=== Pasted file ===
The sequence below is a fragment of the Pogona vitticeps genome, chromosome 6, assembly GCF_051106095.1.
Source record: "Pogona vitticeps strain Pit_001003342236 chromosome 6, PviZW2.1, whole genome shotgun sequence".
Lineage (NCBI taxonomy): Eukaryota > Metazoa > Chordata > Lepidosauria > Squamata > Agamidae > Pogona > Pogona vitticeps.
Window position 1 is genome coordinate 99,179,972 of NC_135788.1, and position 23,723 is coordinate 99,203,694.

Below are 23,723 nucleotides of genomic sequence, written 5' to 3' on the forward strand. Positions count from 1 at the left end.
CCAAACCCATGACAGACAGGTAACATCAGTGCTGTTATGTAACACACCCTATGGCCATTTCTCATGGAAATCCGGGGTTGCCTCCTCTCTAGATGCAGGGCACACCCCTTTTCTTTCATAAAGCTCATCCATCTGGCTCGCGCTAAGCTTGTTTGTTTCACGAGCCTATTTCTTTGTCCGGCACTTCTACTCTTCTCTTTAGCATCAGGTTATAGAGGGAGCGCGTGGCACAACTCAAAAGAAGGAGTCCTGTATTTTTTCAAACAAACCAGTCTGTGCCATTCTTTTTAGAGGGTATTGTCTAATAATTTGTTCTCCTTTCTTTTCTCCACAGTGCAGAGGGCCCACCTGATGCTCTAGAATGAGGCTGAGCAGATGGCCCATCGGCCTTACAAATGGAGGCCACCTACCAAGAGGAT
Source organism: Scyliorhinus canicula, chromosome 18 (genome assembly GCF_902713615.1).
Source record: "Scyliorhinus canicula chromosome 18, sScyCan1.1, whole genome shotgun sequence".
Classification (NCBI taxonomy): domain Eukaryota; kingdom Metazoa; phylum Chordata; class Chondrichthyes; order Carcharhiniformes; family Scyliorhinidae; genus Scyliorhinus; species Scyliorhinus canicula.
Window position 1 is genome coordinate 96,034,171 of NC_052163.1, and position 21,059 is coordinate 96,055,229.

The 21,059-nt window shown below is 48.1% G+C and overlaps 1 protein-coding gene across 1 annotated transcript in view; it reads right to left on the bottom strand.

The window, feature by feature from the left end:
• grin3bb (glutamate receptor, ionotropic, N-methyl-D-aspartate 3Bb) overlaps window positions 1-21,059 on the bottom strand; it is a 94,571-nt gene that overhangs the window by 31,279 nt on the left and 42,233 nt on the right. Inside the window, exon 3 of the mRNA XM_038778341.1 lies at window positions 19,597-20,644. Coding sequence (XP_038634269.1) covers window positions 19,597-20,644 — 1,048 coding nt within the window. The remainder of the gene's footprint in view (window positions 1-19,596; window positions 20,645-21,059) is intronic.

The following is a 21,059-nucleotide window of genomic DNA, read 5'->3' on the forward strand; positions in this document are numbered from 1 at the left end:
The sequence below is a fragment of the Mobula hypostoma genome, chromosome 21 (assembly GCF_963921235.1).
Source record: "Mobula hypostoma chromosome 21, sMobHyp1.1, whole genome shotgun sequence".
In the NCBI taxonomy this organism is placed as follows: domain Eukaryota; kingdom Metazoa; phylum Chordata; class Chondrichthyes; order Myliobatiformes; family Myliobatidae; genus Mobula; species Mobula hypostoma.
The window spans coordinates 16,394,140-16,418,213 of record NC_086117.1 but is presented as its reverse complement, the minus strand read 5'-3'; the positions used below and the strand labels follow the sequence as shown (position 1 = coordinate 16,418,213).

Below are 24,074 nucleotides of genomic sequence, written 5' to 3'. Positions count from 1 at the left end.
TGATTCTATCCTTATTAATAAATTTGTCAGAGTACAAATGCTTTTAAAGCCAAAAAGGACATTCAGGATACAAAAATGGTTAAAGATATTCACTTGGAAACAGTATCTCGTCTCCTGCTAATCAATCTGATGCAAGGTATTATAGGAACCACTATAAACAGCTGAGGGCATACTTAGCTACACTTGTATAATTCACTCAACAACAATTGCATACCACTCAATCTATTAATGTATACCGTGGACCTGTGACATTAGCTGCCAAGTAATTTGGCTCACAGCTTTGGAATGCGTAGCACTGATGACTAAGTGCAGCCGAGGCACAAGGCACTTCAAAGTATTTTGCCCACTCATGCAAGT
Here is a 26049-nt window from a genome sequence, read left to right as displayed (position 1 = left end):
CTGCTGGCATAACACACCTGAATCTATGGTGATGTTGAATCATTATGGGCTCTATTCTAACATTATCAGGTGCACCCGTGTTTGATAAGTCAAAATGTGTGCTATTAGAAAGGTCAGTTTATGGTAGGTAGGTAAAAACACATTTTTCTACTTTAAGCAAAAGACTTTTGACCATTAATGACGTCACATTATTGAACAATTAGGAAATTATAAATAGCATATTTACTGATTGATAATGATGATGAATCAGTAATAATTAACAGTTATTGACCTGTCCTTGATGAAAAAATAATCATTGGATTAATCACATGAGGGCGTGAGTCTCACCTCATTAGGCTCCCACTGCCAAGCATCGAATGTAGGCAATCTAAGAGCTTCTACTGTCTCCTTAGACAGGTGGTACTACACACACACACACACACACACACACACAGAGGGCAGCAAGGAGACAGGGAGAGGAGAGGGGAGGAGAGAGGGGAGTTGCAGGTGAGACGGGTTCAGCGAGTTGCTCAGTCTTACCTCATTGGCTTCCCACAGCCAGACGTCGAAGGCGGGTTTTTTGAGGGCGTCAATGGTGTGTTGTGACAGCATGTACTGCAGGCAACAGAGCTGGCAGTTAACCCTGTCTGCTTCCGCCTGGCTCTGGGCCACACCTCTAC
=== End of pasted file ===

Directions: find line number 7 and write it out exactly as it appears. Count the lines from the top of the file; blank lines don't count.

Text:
Source organism: Scyliorhinus canicula, chromosome 18 (genome assembly GCF_902713615.1).